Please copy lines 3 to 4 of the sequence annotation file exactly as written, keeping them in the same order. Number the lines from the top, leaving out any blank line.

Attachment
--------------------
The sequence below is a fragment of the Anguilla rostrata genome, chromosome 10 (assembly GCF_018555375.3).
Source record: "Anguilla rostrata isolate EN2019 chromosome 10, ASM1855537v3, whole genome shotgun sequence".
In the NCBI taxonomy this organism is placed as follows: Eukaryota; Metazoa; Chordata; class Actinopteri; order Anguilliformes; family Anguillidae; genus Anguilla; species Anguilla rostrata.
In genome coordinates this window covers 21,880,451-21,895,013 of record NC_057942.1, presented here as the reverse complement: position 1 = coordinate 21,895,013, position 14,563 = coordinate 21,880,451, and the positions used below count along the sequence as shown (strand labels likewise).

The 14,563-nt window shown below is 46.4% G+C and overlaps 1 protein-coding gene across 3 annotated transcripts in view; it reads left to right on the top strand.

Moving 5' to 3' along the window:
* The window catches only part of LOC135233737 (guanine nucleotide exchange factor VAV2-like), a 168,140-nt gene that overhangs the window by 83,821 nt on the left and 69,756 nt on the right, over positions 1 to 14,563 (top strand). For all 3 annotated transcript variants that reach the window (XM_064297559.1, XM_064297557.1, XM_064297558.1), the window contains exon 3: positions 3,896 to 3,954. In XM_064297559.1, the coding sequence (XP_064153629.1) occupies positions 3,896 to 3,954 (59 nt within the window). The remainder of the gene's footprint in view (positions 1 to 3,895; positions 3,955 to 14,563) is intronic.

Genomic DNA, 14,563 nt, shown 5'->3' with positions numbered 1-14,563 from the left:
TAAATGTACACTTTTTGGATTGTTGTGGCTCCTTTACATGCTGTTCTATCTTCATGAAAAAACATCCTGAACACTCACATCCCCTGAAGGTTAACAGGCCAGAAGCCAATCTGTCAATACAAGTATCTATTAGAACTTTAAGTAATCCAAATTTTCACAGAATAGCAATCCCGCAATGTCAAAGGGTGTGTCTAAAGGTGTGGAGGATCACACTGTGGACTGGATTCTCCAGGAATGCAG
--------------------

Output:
In the NCBI taxonomy this organism is placed as follows: Eukaryota; Metazoa; Chordata; class Actinopteri; order Anguilliformes; family Anguillidae; genus Anguilla; species Anguilla rostrata.
In genome coordinates this window covers 21,880,451-21,895,013 of record NC_057942.1, presented here as the reverse complement: position 1 = coordinate 21,895,013, position 14,563 = coordinate 21,880,451, and the positions used below count along the sequence as shown (strand labels likewise).